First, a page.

Sales tax will go to voters

RESIDENTS of Westminster will get the chance to vote on Nov. 8 in the general election whether to renew the Measure SS 1 percent sales tax (Shutterstock).

By Jim Tortolano/Orange County Tribune

In a reversal of the deadlock from the marathon meeting that extended from Wednesday evening to early Thursday morning, the Westminster City Council on Friday afternoon voted to place before voters on Nov. 8 the extension of Measure SS one-percent sales tax.

Those voting in favor were Mayor Tri Ta, Vice Mayor Carlos Manzo and Councilmembers Kimberly Ho and Chi Charlie Nguyen.

Councilmember Tai Do abstained.

If approved by voters, the extension would run for 20 years and expire – unless again extended by voters – on March 31, 2043.

The estimated annual revenue to the city would be $16 million.

At the previous meeting, Ta, Nguyen and Do voted to abstain, while Manzo and Ho voted in favor of an extension. But the meeting was adjourned to Friday at 11 a.m. giving councilmembers a chance to reconsider.

After hearing hours of public comments, all urging placing the Measure SS extension on the ballot, Ta and Nguyen voted in favor Friday afternoon.

Ta said, “I still oppose any tax increase, but I respect the community. I honor one’s right to vote to decide the future of our community.”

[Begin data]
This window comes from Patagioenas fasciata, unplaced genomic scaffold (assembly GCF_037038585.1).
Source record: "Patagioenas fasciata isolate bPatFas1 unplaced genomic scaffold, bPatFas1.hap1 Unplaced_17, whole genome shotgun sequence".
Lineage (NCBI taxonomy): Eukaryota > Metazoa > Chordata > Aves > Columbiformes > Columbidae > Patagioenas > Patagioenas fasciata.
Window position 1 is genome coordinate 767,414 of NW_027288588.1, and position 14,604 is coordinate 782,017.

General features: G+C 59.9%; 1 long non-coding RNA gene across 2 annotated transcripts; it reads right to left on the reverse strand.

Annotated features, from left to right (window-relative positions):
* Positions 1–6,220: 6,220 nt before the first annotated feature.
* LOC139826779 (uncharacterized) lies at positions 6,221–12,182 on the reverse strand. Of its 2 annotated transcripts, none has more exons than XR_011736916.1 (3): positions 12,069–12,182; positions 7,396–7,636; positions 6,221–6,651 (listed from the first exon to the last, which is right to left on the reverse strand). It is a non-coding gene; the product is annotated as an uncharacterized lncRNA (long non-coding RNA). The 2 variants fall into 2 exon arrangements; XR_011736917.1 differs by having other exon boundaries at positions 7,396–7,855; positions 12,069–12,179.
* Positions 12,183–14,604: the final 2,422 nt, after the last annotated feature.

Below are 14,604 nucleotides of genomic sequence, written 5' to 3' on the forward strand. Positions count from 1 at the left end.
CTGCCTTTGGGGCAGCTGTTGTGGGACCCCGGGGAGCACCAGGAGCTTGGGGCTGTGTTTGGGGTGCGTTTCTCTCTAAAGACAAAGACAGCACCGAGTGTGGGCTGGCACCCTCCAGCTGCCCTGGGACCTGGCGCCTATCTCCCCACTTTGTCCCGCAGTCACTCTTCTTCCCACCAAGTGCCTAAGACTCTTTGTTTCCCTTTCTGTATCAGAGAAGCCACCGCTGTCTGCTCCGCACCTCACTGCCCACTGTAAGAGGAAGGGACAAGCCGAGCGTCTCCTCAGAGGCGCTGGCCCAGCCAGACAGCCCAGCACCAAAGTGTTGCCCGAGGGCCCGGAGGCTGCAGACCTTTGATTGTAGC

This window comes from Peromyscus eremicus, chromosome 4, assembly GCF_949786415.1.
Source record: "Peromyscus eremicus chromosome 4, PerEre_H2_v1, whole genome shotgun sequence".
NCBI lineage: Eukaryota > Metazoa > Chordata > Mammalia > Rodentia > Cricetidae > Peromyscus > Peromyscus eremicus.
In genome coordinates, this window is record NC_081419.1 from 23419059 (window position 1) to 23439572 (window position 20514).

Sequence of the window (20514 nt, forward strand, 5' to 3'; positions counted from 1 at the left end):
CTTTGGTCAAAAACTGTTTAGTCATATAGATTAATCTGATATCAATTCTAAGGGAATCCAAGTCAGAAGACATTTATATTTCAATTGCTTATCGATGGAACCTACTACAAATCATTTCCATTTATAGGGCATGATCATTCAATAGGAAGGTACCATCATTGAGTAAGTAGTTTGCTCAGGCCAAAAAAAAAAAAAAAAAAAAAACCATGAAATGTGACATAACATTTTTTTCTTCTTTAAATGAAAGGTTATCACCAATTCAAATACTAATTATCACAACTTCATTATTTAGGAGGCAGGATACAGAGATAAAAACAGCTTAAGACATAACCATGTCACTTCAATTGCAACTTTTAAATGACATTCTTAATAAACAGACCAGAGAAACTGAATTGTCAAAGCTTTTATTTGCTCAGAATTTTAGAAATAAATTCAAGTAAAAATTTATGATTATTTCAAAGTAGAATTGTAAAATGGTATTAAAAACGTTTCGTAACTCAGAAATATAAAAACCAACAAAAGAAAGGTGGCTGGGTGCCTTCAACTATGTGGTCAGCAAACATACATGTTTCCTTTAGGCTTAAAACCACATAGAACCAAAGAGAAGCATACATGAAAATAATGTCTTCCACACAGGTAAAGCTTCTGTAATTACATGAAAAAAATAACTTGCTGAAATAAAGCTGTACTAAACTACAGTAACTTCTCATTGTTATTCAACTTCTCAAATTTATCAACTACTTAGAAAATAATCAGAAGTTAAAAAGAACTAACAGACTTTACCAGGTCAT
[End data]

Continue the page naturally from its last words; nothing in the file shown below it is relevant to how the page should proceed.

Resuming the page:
Before casting his vote, Nguyen said, “I had the chance to talk to a lot of people and came up with the decision to vote yes.”

The expiration of the sales tax approved by voters – with a six-year sunset clause – in 2016 threatened a severe financial crisis for Westminster and possible municipal bankruptcy, a theme echoed by many who spoke on Friday. 

Resident Terry Rains slammed Ta, Nguyen and Do, and directed the strongest criticism at Do.

“I am the most disappointed in you,” she said. She said that he had lost many supporters, including herself, for what she called his “asinine, obstinate and unjustifiable refusal to let us vote on this.”

She vowed that there would be a political backlash against Ta, Do and Nguyen who are running for higher office in the Nov. 8 general election if they didn’t change their stances on the issue.

“There will be hell to pay,” she said.

Vincent Tran called refusing to put the matter before voters is like “putting a bag over people’s faces, you cannot talk; you have no voice.”

He added, “What is the legacy you’re leaving?” and said that the end of Measure SS would deprive residents of Westminster of “basic services.”


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